Family Business Tax Reduction

Family Business Tax Reduction



Family Business Tax Reduction.
The Benefits of​ Lifetime Giving.
A number of​ techniques are available,​ but it​ is​ significant to​ point out most of​ them are based on​ lifetime gift programs,​ often including using trusts created during your lifetime! After a​ person is​ deceased,​ the​ planning opportunities are much more limited .​
Significantly,​ gift taxes paid during your lifetime are generally not included in​ your gross estate,​ but the​ gift tax is​ not a​ deduction in​ determining the​ estate tax after your death .​
In other words,​ you​ receive an​ estate tax reduction of​ up to​ 60% of​ the​ gift taxes you​ pay for transfers during your lifetime.
Caution!
If you​ need to​ keep your assets in​ order to​ maintain your standard of​ living and to​ provide for contingencies such as​ long-term car,​ you​ probably shouldn't pursue an​ aggressive lifetime giving wealth preservation program.
In some cases,​ receiving significant gifts can corrupt the​ beneficiaries,​ eliminating their motivation to​ work .​
Don't let the​ tax tail wag the​ dog! Maybe a​ charitable giving program makes sense in​ this situation .​
(Outright bequests to​ charities are not subject to​ estate or​ gift taxes.)
Family Wealth Planning Using the​ Family Business.
In the​ situation where the​ beneficiaries are compatible and have an​ interest in​ maintaining the​ assets of​ the​ family,​ particularly real estate or​ a​ family business,​ significant estate (and,​ in​ some cases,​ income) tax benefits may be secured using a​ family business structure .​
The most popular structures right now are the​ family limited partnership and the​ family limited liability company,​ principally because the​ permit the​ donor(s) to​ retain management control of​ the​ assets that are given during his,​ her,​ or​ their life and have significant operational flexibility compared to​ a​ corporate structure.
The principle on​ which the​ estate tax reduction is​ based is​ that a​ minority interest has a​ disproportionately lower value than a​ majority interest in​ the​ whole .​
For example,​ suppose a​ partnership's business could be sold as​ a​ whole for $1,​000,​000 .​
An investor might only be willing to​ pay about $150,​000 for a​ 25% interest in​ the​ partnership,​ because he or​ she would be unable to​ control the​ partnership or​ easily sell the​ partnership interest .​
We call the​ difference between the​ amount a​ buyer would pay for a​ fractional interest (in the​ example,​ $150,​000) and the​ proportionate value of​ the​ interest based on​ the​ whole (in the​ example,​ $250,​000) a​ valuation adjustment .​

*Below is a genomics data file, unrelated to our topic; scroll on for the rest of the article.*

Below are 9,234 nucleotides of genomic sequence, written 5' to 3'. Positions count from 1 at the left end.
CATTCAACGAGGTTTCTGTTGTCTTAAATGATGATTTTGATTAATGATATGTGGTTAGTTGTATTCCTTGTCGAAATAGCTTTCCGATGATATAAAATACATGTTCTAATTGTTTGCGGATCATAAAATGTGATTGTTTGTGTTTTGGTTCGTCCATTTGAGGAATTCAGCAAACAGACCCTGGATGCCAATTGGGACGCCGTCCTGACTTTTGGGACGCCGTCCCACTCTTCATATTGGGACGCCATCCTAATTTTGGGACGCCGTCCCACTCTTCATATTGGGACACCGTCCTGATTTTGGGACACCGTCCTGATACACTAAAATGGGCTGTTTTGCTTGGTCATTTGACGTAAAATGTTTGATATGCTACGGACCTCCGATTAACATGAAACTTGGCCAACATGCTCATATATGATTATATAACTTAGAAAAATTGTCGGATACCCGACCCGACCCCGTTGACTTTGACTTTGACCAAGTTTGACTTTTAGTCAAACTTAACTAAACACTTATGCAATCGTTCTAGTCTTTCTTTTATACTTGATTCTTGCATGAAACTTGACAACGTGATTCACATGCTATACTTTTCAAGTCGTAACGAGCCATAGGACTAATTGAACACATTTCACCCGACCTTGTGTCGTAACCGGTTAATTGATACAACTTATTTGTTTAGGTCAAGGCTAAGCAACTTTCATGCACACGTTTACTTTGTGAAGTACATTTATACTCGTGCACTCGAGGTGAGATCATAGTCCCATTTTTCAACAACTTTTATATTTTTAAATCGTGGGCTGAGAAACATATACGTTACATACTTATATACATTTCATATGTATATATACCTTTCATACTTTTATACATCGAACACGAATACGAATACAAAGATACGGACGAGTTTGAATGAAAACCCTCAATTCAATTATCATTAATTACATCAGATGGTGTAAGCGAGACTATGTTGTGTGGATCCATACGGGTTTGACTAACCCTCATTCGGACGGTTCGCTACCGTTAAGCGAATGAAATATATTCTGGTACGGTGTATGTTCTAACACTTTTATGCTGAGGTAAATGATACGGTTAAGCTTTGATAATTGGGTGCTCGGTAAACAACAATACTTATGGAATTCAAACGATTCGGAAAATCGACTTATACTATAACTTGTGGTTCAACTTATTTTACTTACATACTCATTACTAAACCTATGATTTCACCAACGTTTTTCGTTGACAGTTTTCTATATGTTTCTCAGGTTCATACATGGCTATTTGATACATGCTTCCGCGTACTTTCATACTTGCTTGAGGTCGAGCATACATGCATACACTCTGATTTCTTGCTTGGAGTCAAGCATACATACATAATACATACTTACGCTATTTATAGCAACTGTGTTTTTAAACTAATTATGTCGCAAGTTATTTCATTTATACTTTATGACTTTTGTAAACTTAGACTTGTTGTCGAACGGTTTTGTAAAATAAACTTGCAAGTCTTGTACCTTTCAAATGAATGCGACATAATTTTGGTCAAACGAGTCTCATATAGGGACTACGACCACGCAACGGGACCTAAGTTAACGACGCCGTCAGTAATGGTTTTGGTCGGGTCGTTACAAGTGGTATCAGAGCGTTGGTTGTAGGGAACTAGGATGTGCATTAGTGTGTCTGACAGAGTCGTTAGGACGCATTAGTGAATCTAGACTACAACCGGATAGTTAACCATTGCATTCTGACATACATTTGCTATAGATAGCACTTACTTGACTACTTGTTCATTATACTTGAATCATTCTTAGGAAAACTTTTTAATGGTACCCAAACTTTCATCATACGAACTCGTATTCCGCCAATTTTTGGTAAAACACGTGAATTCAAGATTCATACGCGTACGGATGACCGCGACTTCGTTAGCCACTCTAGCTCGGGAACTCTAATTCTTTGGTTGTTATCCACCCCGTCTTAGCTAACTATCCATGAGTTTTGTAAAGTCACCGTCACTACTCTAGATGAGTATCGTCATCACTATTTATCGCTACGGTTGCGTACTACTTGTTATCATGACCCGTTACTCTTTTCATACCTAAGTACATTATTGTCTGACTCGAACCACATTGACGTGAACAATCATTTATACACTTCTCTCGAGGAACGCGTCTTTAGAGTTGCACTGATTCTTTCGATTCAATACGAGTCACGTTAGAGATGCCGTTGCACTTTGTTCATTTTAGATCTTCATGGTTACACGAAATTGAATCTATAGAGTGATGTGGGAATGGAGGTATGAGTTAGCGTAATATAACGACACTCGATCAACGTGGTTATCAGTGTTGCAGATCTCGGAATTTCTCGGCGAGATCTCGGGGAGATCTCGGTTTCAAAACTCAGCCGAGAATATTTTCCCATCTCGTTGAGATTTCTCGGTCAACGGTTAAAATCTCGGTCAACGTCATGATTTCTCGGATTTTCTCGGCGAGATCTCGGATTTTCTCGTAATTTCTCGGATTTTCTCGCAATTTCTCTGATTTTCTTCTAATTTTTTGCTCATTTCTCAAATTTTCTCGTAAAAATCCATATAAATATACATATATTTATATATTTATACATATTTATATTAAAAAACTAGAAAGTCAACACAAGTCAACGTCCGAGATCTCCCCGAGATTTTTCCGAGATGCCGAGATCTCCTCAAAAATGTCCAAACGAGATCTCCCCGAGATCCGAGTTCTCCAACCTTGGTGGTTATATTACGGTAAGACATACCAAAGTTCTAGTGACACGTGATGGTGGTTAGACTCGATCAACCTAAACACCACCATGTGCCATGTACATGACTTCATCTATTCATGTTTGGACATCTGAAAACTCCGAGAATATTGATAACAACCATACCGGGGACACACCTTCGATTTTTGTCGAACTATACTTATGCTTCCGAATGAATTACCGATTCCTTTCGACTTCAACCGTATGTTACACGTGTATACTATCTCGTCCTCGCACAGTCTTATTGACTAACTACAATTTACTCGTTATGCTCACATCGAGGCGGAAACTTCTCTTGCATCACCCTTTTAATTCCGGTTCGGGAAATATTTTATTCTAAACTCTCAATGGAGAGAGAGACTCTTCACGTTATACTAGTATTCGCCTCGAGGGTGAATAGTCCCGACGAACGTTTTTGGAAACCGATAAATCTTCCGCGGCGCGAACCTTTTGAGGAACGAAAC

Valuation adjustments (reductions) of​ 35% and up have been defended for partnership interests where there was a​ lack of​ control and a​ lack of​ marketability.
A donor may make annual fractional gifts to​ use his or​ her annual gift exclusion ($10,​000 per donor,​ per donee,​ per year) and lifetime credit exclusion ($600,​000 for 1997,​ increasing to​ $1 million in​ 2018),​ thus securing the​ valuation adjustments for the​ gifts .​
If the​ donor retains less than a​ 50% interest at​ his or​ her death,​ that interest should also qualify for a​ valuation adjustment.
Using Entity Fractionalization For Investment Assets.
Should a​ family limited partnership or​ limited liability company be used to​ hold liquid investments,​ such as​ securities,​ cash and life insurance policies? Such entities may be defended if​ a​ legitimate purpose can be established for them,​ but expect an​ especially vigorous attack by the​ IRS .​
This strategy has been targeted as​ vulnerable.
What the​ IRS Doesn't Want you​ to​ Know.
The IRS hates these programs,​ and has attacked them vigorously .​
They have mostly failed in​ their efforts,​ except in​ the​ case where the​ transfers were made shortly before death .​
When the​ plan is​ done properly,​ the​ IRS will almost always capitulate or​ make a​ significant concession in​ settling the​ issue.
Properly Implementing a​ Family Wealth Plan is​ a​ Worthwhile Investment.
When you​ are seeking significant tax benefits from this type of​ plan,​ it​ doesn't make sense to​ cut corners .​
a​ competent attorney should prepare the​ documents .​
Valuations should be prepared by a​ qualified appraiser who is​ educated in​ this area .​
You should use a​ qualified tax advisor,​ such as​ a​ CPA,​ to​ assist in​ assuring the​ entity is​ operated properly,​ including setting up a​ separate bank account,​ setting up sparate books and records,​ properly paying proportionate benefits to​ partners/members,​ and preparing income tax returns .​
The up-front investment will pay dividends to​ your beneficiaries in​ tax benefits and avoided litigation costs.
When Does Entity Fractionalization Make Sense?
As you​ can see from the​ above discussion,​ the​ entity fractionalization strategy can require a​ significant investment in​ professional fees and potential litigation costs .​
There are three situations where the​ strategy makes sense .​
1) There are assets of​ significant value to​ be transferred .​
($1 million is​ worth thinking about .​
$2 million requires more serious consideration.) 2) the​ business has a​ potential for significant growth in​ value .​
(Such as​ a​ high technology start up.) 3) the​ business is​ generating significant income.




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